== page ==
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Islamophobia and Europe's demographic shifts

People attend a 'Stand Up To Racism' vigil at the North Brixton Islamic Cultural Centre on January 10, 2020 in London, England [Guy Smallman/Getty Images]
People attend a 'Stand Up To Racism' vigil at the North Brixton Islamic Cultural Centre on January 10, 2020 in London, England [Guy Smallman/Getty Images]

Europe's identity crisis is not confined to the ceaseless squabbles by Europeans over the EU, Brexit, or football. It goes much deeper, reaching sensitive and dangerous territory, including that of culture and religion. Moreover, once again, Muslims stand at the heart of the continent's identity debate.

Anti-Muslim sentiments are rarely framed as such. While Europe's right-wing parties remain committed to the ridiculous notion that Muslims, immigrants, and refugees pose a threat to the continent's security and secular identities, the left is not entirely immune from such chauvinistic notions.

The right's political discourse is familiar and is often condemned for its repugnant, ultra-nationalistic — if not outright racist — tone and rhetoric. The left, on the other hand, is a different story. The European left, notably in countries like France and Belgium, frames the "problem" with Islam as fundamental to their supposed dedication to the secular values of the state.

"A problem arises when, in the name of religion, some want to separate themselves from the republic and therefore not respect its laws," said French President Emmanuel Macron during a speech in October last year

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Leftist politicians and intellectuals were just as eager as those on the right to prevent Ihsane Haouach, a Belgian government representative, from serving as a commissioner at the Institute for the Equality of Women and Men (IEFH). Politicians on all sides joined forces, although without an official declaration of unity, to ensure that Haouach had no place in the country's democratic process.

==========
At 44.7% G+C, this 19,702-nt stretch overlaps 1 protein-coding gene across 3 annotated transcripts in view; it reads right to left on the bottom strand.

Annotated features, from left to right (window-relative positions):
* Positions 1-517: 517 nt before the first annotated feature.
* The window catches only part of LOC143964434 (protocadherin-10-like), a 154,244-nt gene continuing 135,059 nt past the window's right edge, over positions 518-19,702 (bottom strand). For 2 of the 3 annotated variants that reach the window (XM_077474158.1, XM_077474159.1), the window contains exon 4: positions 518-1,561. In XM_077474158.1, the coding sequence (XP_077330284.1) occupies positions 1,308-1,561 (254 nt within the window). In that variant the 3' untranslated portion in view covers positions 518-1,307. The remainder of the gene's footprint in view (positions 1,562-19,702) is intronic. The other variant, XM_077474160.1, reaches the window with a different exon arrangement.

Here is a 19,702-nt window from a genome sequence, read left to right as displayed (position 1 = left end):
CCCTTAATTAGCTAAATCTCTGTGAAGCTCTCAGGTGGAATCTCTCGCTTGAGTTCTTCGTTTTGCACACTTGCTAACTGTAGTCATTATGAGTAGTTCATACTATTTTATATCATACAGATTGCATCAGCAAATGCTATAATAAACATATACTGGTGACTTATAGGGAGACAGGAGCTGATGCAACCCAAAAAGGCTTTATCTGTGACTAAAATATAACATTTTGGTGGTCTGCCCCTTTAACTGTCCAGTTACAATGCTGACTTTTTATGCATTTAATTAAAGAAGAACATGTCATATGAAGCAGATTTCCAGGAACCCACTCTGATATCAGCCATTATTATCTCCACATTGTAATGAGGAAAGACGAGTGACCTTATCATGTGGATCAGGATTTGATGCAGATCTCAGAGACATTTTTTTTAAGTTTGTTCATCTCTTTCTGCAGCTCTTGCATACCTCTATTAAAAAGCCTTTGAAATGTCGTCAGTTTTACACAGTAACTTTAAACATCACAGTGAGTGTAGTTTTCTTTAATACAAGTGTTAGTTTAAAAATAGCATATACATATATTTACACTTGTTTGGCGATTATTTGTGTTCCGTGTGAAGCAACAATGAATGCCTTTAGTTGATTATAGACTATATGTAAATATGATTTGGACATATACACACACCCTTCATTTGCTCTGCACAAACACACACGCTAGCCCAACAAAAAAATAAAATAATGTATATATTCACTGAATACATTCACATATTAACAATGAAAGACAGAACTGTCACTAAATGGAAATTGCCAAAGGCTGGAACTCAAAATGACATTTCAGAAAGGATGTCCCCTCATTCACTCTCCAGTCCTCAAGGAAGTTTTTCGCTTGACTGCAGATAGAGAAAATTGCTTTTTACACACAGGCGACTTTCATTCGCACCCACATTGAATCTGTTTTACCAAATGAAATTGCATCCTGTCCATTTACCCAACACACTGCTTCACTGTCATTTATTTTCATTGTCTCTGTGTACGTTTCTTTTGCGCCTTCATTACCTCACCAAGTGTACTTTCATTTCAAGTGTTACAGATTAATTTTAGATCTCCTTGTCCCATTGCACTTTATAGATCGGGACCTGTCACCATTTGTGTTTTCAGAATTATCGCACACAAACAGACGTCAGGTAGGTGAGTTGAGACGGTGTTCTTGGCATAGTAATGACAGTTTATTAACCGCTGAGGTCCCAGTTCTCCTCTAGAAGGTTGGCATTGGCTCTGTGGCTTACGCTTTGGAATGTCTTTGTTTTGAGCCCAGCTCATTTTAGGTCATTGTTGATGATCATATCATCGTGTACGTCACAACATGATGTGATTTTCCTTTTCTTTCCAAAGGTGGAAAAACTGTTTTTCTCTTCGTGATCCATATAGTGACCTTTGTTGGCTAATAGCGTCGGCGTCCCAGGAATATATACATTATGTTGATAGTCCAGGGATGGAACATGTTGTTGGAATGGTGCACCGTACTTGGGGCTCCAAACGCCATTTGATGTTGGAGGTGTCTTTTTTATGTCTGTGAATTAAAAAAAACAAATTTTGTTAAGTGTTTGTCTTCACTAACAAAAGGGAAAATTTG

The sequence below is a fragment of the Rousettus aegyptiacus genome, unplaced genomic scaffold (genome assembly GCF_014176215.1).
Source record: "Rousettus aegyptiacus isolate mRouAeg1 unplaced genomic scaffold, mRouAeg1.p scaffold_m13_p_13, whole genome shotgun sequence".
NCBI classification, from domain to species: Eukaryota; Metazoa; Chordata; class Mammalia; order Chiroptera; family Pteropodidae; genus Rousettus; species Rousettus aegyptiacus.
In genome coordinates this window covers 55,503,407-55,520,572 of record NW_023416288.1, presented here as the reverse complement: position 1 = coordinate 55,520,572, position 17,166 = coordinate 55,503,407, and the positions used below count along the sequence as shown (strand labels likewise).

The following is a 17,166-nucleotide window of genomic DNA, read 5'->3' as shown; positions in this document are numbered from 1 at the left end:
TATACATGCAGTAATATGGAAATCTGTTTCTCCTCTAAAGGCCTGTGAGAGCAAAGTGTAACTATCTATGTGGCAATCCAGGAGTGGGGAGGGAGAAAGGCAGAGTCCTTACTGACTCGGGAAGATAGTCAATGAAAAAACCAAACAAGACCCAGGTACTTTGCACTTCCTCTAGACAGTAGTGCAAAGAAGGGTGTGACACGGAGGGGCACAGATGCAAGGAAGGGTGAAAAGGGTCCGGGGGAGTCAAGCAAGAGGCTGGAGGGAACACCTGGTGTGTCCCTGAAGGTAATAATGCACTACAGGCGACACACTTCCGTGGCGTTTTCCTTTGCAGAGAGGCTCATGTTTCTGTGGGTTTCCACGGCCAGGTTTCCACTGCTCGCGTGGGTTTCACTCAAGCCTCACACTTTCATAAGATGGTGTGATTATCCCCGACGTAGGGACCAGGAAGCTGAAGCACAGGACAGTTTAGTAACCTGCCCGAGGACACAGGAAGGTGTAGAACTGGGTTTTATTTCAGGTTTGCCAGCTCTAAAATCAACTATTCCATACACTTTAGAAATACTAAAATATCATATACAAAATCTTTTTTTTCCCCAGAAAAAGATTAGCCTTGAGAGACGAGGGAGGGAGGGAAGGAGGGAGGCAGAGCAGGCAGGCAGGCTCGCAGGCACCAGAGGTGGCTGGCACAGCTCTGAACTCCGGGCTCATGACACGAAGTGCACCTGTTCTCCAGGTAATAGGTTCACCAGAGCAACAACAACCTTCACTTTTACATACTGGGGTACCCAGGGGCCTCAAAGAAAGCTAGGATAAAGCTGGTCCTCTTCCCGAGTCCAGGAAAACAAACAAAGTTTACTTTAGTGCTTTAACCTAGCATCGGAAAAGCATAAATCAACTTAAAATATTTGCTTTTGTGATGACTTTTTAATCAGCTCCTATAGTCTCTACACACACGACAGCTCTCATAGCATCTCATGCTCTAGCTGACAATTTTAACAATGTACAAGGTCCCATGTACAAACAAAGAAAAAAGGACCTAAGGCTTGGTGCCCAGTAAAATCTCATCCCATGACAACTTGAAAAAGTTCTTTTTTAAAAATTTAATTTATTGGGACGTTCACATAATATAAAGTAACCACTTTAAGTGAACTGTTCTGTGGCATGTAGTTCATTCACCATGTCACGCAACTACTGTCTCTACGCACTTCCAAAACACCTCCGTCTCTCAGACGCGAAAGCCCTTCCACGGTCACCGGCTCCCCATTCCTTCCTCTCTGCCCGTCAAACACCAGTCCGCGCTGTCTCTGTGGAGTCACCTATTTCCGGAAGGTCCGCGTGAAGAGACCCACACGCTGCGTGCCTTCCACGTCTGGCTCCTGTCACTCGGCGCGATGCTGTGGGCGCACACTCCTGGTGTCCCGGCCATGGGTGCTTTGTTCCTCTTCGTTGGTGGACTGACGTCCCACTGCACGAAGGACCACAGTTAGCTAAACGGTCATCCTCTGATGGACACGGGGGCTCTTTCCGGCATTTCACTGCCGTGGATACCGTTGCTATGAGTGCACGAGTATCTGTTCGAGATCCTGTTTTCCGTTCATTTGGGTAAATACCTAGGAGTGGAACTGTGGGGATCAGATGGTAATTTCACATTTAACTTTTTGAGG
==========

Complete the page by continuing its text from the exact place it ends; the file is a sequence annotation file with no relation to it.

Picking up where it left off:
It was a repeat of a similar scenario in France in May when Sara Zemmahi was removed from the ruling party's list of election candidates for seemingly violating France's valeurs de la République, the much-vaunted values of the republic.

These are examples, but the issue is not restricted to French-speaking countries. There are many such disquieting events pointing to a deep-seated problem that remains unresolved. In Britain, Rakhia Ismail was celebrated as the country's first hijab-wearing mayor in May 2019; she resigned less than a year and a half later, citing racism and marginalisation.

While the Belgian, French, and British media elaborated on these stories as if unique to each specific country, in truth they are all related. Indeed, they are all the outcome of overriding anti-Muslim prejudice, coupled with a wave of racism that has plagued Europe for many years, especially in the past decade.

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Though Europe's official institutions, mainstream media, sports clubs and so on continue to pay lip service to the need for diversity and inclusion, the reality on the ground is entirely different. A recent example was the horrific outcome of the England football team's defeat in the Euro2020 final against Italy. White, mostly male English gangs attacked people of colour, especially black people, on the streets and online. The extent of cyber-bullying, in particular, targeting dark-skinned athletes is almost unprecedented in the country's recent history.

Various British officials, including Prime Minister Boris Johnson, condemned the vile racism. Interestingly, many officials like him have said or done very little to combat anti-Muslim hate and violence in the past, which often targeted visibly Muslim women for their head or face covering.